2011

NO MOUSTACHES IN TAHRIR SQUARE

Clockwise from left: A group of believers remembering a fallen comrade at Tahrir Square; The wall of infamy: cataloguing police brutality; Iced drinks

No one predicted in 1989 that when a large East German crowd would turn up at the Berlin Wall, nervous border guards, who would have shot them a week ago, would instead open the gates. In 2011, no one predicted when the year began, that the story that would change the world would be Tahrir […..]

BANGLADESH AND THE ’71 END-GAME

Bangladeshis celebrate their 40th Victory Day anniversary in Dhaka

It must count as one of the most memorable messages ever to finish a war. As he entered Dhaka on the morning of 16 December 1971, Major General Gandharv Nagra sent his ADC with the adjutant of the 2nd Paras, the first Indian battalion to have reached the city, to the Cantonment with a truce […..]

CAN’T BAT, CAN’T BOWL, CAN’T FIELD

sonia-mms-pranab

The best way to describe the current state of the Manmohan Singh government is the way the journalist Martin Johnson analysed the England cricket team of 1986, as it headed into a gruelling Ashes series after straight losses to India, New Zealand and the West Indies. “There are only three things wrong with the English […..]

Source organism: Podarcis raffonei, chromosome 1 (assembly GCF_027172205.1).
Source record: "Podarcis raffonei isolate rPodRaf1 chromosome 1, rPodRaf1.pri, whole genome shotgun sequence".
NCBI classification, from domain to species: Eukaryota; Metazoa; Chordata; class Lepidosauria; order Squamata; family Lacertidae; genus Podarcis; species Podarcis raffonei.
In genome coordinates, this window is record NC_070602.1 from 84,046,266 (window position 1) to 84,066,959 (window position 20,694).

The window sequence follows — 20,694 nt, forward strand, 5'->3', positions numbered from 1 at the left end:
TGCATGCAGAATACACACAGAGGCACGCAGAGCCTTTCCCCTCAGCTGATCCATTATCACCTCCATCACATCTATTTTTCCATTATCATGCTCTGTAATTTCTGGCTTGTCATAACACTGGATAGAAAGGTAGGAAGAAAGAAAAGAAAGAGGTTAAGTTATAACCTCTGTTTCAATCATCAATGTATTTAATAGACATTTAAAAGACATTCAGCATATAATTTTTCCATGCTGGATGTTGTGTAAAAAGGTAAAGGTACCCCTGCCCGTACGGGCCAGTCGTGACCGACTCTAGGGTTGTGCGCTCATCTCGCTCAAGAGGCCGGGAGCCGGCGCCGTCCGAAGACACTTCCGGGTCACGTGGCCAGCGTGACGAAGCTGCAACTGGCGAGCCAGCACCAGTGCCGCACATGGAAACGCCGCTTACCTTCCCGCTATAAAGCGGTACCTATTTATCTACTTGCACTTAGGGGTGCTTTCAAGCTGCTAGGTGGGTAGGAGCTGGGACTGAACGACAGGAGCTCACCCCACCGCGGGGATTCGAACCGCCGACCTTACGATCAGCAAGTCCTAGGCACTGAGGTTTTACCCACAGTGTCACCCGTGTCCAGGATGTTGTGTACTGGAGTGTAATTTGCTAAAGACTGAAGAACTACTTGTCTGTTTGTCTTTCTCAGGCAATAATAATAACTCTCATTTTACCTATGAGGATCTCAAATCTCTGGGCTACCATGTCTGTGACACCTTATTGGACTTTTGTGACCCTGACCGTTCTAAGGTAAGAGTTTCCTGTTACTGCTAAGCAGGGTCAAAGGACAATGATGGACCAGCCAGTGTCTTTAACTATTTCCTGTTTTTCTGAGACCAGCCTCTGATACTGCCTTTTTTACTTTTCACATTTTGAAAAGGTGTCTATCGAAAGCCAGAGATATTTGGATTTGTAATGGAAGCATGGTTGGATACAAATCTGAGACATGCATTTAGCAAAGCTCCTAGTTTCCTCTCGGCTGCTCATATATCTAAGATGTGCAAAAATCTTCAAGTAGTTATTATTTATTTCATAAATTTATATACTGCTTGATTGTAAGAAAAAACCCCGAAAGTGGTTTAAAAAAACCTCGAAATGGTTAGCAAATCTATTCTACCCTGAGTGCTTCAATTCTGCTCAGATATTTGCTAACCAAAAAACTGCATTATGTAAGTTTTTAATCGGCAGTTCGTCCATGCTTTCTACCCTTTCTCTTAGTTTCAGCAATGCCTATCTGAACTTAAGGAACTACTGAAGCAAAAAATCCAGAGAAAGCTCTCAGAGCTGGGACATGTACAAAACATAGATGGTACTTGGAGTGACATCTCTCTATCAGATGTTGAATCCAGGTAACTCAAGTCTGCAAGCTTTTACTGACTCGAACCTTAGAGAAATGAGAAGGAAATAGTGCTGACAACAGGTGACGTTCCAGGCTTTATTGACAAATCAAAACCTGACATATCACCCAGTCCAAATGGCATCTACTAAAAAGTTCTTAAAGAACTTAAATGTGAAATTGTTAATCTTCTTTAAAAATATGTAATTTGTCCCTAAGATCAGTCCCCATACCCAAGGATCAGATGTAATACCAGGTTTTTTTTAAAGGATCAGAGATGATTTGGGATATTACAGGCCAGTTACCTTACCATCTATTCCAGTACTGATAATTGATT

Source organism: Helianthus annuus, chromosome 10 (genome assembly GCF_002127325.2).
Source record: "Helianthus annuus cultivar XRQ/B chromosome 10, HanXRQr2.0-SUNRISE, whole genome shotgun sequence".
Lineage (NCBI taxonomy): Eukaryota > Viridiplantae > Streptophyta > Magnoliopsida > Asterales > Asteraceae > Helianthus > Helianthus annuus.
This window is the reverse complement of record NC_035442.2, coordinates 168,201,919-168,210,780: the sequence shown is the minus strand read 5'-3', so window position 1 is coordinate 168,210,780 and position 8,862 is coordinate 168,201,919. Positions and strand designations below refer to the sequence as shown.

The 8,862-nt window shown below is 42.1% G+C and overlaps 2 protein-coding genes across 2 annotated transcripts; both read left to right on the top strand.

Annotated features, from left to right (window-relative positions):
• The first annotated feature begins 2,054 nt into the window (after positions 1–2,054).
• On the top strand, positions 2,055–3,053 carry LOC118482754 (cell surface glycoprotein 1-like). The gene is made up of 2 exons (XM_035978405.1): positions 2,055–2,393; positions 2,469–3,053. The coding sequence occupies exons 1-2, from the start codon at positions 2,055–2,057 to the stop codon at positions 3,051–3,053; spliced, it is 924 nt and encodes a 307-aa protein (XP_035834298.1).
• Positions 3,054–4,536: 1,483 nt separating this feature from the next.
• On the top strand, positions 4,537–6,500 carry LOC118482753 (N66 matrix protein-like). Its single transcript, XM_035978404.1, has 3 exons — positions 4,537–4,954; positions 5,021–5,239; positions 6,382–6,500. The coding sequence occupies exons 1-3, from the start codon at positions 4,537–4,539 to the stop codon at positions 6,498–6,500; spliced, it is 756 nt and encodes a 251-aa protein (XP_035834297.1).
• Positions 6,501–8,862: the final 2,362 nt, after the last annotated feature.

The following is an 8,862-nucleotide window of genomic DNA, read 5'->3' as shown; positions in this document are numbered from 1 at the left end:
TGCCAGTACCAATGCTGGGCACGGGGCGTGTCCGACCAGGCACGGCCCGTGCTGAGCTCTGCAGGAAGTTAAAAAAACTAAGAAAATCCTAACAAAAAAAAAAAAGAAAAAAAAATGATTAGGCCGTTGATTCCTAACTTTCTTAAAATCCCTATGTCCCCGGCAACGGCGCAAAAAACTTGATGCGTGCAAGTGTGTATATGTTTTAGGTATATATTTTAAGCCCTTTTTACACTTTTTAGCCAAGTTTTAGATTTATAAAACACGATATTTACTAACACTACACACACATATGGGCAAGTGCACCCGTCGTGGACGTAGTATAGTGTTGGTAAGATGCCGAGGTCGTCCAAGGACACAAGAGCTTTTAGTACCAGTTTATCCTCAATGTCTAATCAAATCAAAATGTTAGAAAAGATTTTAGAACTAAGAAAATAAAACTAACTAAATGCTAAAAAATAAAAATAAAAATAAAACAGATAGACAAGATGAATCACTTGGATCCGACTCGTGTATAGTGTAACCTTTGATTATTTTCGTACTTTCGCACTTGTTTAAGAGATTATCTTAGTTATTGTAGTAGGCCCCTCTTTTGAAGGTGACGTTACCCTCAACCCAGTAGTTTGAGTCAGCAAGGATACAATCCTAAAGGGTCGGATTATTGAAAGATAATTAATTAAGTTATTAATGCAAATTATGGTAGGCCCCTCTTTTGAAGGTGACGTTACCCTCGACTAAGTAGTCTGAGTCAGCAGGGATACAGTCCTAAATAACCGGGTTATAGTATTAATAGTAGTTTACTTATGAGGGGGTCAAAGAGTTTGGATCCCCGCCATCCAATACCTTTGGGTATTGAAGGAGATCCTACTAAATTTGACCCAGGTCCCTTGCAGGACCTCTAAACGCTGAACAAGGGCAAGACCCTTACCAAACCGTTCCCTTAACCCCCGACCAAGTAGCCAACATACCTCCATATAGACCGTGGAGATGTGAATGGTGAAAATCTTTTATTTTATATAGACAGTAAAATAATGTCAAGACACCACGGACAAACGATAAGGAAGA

BACK TO THE 1990s

Mamata Bannerjee

In 1996, when there were still considerable fears about the future of economic reform and western investors were flocking to management gurus to brush up on the basics of India, the Wall Street Journal quoted an Indian marketing expert instructing potential investors with a simple dictum. “Repeat after me,” he would go. “India is different, […..]

THE DIMINISHING OF RAHUL GANDHI

In October 2009, Open magazine ran a cover story with the title ‘Will the Congress rule for the next 20 years?’ The Congress had just won three state elections soon after its Lok Sabha triumph, the Opposition was still in disarray, Manmohan Singh seemed like a man in charge, Sonia Gandhi confident and Rahul Gandhi […..]

THE MOB AND THE CAMERA

A couple of days ago, a prominent TV anchor, not associated with the Anna protest coverage, posted sardonically on his Facebook wall that he wanted to go on a fast against TV. He may have been only half-serious but his page was quickly flooded with ‘likes’ and supportive messages, most of them from cynical TV […..]

THE GAMES OF GLOATING

Back in the 1970s, Willie Whitelow, who later became Margaret Thatcher’s deputy prime minister, famously responded to a crisis in the then Labour government by tut-tutting to reporters: “Mustn’t gloat, wrong to gloat, mustn’t do it, no, no, no. Well, I can tell you, I am gloating like hell.” The parliamentary debate on the Commonwealth […..]